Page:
Portraits of Wildflowers

Perspectives on Nature Photography

Only in a floral fantasy

with 35 comments

Only in a floral fantasy could one of us, as large as we are, ride on something as small as the flower head of a Mexican hat (Ratibida columnifera). Not so for two tiny snails I found on Mexican hats at the intersection of Capital of Texas Highway and RM 2222 on May 21st. Below you see one of them.

The yellow-to-red glow in the background emanates from a firewheel (Gaillardia pulchella).
Horsemints (Monarda citriodora) account for the hints of purple.

© 2019 Steven Schwartzman

Written by Steve Schwartzman

May 29, 2019 at 4:38 AM

35 Responses

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  1. I’m always astonished by the clarity of your images, and this one’s framing is equally delightful. The purple cast of the shell helps to link the snail with the blurred flower in the background, and the way it’s tucked between those two petals is perfect.

    Like spiders, these show up on boats from time to time. I don’t know how they get there, but I found one on the underside of a hand rail a couple of weeks ago. When I plucked it off, it seemed lifeless, but when I dropped some water on it a little snail head emerged and started looking around. I took it up to a garden area and put it on a leaf. I don’t know what snails prefer, but I’m pretty sure a leaf beats fiberglass and varnished wood.

    shoreacres

    May 29, 2019 at 6:57 AM

    • You’ve probably heard me joke about the clarity of my images coming from years of experience finding clear ways to explain math to students. And no doubt you’ve heard me thank my macro lens, too, without which I couldn’t have recorded such fine details. This picture is yet another that comes from my technique of steadying a subject with my left hand while wielding the camera with my right.

      On the prairie a few days ago I drove past a field where even from the road I could see that many a plant stalk had a snail near the top of it. I don’t know what they climb up there for. You’re almost certainly right that they’re not going to find it on a boat’s hand rail, and your transfer of that snail to a leaf was bound to be an improvement.

      The other snail I found on a Mexican hat was in an implausible place: from the middle to the tip of a concave ray flower. To get there, I assume it must have climbed a little higher than the one shown in this post’s picture, then over a bit before backing down onto the ray flower where I found it. Documenting a snail’s movements strikes me as a good project for a zoology student.

      Steve Schwartzman

      May 29, 2019 at 7:29 AM

  2. Gorgeous composition!

    bayphotosbydonna

    May 29, 2019 at 7:27 AM

    • Thanks for appreciating it, Donna. I worked at lining up the Mexican hat with the firewheel to create that aura in the background.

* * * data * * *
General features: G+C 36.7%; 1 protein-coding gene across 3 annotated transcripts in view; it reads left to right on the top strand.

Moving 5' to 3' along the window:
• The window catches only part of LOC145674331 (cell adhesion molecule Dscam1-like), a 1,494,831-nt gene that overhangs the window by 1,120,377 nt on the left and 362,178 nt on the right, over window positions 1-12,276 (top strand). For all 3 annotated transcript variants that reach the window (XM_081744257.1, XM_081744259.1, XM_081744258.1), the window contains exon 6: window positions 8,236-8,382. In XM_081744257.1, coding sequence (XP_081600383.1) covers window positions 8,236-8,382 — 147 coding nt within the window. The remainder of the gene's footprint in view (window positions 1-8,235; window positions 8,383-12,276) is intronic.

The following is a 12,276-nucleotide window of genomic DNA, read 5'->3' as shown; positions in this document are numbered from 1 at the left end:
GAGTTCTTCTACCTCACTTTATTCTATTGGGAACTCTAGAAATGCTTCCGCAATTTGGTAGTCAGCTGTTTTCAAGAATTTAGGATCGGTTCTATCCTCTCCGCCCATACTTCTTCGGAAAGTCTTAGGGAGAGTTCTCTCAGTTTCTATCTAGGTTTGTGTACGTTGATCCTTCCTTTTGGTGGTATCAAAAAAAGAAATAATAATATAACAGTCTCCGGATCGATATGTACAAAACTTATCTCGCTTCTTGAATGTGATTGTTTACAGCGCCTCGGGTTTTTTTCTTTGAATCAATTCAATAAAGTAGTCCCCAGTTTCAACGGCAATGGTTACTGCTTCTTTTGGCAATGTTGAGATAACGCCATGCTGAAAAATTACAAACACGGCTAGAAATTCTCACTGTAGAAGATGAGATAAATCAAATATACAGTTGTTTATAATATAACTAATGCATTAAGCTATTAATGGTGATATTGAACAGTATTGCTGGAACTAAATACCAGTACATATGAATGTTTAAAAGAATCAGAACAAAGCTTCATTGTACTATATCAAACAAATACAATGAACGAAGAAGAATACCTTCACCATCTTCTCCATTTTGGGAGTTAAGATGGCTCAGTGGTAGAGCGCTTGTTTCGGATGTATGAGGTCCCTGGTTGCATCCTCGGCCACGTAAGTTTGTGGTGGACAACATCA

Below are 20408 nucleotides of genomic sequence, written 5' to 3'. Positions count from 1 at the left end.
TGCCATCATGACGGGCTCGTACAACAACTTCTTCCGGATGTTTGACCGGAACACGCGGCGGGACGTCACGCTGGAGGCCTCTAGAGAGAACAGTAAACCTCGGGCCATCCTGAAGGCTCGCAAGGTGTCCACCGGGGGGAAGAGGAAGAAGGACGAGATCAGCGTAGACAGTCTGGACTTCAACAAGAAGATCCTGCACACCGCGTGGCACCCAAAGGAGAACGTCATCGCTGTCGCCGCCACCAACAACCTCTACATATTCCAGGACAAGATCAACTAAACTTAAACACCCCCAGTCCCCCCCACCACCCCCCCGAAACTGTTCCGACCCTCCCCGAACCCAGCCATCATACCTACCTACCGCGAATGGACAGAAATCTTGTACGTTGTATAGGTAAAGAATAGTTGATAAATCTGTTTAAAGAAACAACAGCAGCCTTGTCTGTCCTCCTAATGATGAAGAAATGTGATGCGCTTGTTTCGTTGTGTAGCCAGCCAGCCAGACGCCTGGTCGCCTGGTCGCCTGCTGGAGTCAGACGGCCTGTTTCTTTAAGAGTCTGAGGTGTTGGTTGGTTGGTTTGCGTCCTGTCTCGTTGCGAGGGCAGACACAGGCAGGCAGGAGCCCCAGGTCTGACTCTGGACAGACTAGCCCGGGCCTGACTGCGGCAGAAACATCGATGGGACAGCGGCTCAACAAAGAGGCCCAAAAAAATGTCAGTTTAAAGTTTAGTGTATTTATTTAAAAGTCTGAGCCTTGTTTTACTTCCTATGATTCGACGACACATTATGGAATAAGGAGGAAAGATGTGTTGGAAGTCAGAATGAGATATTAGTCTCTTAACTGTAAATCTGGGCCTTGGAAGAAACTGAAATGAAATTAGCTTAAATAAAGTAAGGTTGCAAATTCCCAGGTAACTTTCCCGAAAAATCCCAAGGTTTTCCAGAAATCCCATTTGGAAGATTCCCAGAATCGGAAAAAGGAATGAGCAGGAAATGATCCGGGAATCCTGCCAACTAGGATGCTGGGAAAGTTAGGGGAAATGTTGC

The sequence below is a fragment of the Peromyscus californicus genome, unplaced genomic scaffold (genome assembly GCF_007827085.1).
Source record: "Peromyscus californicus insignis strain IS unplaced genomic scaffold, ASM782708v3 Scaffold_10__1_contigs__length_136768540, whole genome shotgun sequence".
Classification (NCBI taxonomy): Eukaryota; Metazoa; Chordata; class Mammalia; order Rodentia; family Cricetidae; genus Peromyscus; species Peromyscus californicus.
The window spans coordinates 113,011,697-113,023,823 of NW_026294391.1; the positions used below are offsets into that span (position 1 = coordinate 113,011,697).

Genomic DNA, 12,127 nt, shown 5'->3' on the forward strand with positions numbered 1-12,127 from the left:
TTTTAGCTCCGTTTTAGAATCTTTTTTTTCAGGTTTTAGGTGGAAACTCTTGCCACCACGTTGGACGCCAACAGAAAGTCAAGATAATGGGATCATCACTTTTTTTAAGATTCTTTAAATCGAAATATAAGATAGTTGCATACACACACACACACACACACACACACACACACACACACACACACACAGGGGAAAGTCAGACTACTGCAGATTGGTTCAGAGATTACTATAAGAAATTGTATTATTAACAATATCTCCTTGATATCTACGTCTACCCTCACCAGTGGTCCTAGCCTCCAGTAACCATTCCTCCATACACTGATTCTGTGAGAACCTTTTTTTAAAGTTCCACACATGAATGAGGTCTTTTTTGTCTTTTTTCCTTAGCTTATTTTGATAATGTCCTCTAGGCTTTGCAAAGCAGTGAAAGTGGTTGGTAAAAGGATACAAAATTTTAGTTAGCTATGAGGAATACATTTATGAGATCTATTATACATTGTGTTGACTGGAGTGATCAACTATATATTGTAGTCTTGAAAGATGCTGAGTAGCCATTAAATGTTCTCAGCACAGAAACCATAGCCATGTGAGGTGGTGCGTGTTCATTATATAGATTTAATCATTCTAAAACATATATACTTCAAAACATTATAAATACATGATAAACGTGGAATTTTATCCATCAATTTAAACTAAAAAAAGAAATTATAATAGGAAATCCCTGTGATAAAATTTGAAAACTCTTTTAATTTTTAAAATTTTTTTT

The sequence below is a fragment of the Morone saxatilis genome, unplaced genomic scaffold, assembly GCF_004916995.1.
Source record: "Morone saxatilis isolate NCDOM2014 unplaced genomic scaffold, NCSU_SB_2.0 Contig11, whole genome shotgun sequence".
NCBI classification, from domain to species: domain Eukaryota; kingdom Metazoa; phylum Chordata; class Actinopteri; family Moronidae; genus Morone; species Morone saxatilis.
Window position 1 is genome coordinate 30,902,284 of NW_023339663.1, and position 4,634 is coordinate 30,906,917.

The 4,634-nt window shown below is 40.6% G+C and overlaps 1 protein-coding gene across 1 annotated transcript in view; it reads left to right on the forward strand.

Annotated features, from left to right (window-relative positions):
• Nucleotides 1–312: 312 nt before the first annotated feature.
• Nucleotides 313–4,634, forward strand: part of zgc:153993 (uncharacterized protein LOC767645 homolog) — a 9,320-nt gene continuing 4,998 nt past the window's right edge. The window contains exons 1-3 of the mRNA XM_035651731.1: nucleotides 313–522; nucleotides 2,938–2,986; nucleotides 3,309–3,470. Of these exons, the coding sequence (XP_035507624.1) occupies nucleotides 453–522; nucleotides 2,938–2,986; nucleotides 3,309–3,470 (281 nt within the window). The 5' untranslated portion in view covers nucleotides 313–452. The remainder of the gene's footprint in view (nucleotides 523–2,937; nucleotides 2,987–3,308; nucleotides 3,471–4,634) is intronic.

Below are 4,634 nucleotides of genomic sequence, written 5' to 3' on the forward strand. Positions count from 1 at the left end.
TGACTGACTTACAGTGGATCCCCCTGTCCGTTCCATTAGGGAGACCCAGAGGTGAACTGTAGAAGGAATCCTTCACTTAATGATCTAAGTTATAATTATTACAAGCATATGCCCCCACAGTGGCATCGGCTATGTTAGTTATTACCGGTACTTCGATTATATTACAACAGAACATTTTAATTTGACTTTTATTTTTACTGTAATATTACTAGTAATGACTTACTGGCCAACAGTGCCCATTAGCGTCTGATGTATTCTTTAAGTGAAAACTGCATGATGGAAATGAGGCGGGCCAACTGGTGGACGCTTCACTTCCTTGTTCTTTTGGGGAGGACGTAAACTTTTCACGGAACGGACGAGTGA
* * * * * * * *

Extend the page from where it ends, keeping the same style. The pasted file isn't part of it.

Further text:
Steve Schwartzman

      May 29, 2019 at 7:33 AM

  3. Terrific fashion shoot! A geometric hat accessorized with petal earrings.
    Ditto to the previous comments, the background is also great

    Robert Parker

    May 29, 2019 at 8:03 AM

  4. Gorgeous! What lovely colours and structure.

    Leya

    May 29, 2019 at 8:18 AM

    • Mexican hats have a structure that lends itself to photographers. Year after year I enjoy portraying that structure, and the colors add their own appeal.

      Steve Schwartzman

      May 29, 2019 at 10:36 AM

  5. What a fantastic capture! 🙂

    Pit

    May 29, 2019 at 9:23 AM

    • Thanks. It was a counterbalance to the floral profligacy I’ve been showing in other pictures from the site.

      Steve Schwartzman

      May 29, 2019 at 10:37 AM

  6. Super find and shot, Steve. Good thing it wasn’t dancing or it wouldn’t have been so wonderfully sharp.

    Steve Gingold

    May 29, 2019 at 3:02 PM

    • There was less of a breeze than is typical, but I still had to be careful. Even a slight movement could have led to a key feature coming out unsharp, so I took a bunch of pictures of each of the two snails. I figured at least a few of the pictures would end up okay, and they were.

      Steve Schwartzman

      May 29, 2019 at 5:24 PM

  7. Two?

    tonytomeo

    May 29, 2019 at 11:35 PM

  8. Magnífica fotografía… ¡Enhorabuena!, Steve.

  9. Love your very interesting subject and how you have placed it with the bokeh background!

    denisebushphoto

    May 30, 2019 at 5:27 PM

    • Playing a subject off against a happily out-of-focus background is a technique I’ve often resorted to.

      Steve Schwartzman

      May 30, 2019 at 5:32 PM

  10. Very cool, Steve, wow! That was a good find.

    bluebrightly

    May 30, 2019 at 7:34 PM

    • I was doubly lucky. The other little snail was nestled into one of the concave rays rather than between two of them, as shown here.

      Steve Schwartzman

      May 30, 2019 at 7:56 PM

  11. Great shot Steve … delightful colours

    Julie@frogpondfarm

    June 1, 2019 at 9:04 PM

  12. Gorgeous photo!

    norasphotos4u

    June 1, 2019 at 9:17 PM

  13. […] amplexicaulis) superficially resembles those of a black-eyed susan (Rudbeckia hirta) and a Mexican hat (Ratibida columnifera). In fact all three are in the sunflower family’s Heliantheae tribe. […]


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